The third picture I want to share is of this Public Notice. Public notices fascinate me, therefore two photos in this article are about the warning messages of rough seas during monsoon season. The language of this particular notice caught my attention. The choice of words here depicts serious business. The exact translation goes like this:

Warning: From May to August, the sea swallows every living being.

This fourth picture is of the Shri Varun Dev Mandir of Manora.

I found this mandir on Manora beach in a very bad shape of neglect.

The mandir is abandoned now. Sea breeze is eating away the building from whatever is left by the scavengers. Preservation of this historical landmark is a high need of present time.

I took several photos of the mandir. I am planning to do a full post soon on the mandir itself and hence saving my other photos for it. The word ‘Varun’ in Hindu mythology means ‘the God of the Oceans.’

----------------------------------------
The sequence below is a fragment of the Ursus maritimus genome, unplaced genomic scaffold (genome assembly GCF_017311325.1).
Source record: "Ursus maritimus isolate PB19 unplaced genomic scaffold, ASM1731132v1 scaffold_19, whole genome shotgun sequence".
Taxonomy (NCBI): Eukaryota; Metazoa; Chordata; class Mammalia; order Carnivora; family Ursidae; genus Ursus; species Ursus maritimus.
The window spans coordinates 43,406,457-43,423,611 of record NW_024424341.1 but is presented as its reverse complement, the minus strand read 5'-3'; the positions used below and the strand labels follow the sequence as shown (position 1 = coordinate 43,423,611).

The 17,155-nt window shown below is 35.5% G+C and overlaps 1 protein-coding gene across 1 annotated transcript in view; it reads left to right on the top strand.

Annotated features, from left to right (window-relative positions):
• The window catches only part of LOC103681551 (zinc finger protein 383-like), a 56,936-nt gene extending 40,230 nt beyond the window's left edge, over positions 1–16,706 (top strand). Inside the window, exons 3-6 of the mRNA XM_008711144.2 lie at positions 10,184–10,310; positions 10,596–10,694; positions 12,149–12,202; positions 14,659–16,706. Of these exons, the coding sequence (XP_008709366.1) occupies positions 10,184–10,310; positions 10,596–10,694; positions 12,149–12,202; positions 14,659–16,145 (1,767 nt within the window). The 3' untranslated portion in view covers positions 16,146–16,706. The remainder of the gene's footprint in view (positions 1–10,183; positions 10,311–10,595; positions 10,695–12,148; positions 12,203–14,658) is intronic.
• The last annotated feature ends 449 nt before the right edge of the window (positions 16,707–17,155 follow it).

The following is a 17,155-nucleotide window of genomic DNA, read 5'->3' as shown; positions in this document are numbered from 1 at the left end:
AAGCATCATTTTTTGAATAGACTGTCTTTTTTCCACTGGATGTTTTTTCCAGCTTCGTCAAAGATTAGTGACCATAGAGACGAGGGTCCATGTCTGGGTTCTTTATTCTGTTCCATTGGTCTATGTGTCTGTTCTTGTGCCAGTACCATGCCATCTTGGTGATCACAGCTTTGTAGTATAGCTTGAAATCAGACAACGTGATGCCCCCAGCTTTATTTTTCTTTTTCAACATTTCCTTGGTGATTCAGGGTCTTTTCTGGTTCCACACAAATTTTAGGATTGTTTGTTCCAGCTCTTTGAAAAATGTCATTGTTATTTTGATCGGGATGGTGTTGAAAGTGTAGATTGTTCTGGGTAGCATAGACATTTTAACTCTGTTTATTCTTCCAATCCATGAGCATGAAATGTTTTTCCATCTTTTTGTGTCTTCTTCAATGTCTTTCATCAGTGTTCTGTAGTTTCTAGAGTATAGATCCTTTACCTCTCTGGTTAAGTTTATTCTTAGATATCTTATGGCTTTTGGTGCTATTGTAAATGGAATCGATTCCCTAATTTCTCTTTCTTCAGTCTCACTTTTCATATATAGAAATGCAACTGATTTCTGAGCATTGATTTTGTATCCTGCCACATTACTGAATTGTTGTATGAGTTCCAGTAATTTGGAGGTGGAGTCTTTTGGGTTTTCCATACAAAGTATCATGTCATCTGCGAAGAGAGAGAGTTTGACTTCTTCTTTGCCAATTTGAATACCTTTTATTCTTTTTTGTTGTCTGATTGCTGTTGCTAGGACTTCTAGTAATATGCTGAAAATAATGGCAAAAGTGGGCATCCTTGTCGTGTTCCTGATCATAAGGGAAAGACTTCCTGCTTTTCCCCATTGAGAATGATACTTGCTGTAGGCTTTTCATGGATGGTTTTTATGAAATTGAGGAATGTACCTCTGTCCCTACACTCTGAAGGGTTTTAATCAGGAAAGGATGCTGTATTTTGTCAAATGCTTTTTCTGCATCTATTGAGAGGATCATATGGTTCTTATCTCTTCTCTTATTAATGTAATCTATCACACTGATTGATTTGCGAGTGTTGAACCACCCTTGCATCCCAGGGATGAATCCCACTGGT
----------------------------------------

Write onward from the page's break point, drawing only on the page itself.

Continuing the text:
The final picture is again of a public notice.

The translation of this public notice goes something like this:

Warning: Life is a blessing. Protect it

Seas are rough during the months from May to August. Picnic at a place which is safe from deadly waves of the sea. A little carelessness from you can convert your leisure into a mishap. Follow the instructions of Life Guard. Needing your cooperation: Cantonment Board, Manora.

Let me end by sharing some Manora trivia with you. The British captured Karachi in 1839 by first attacking a mud fortress present at Manora island. The fortress was completely destroyed by the bombardment of the British flagship 74-gun H.M.S. Wellesley. Soon afterwords Karachi capitulated.


population of Manora in 1839: 100 people

Population in 1869-1870: 1451

Population in 2005: 9987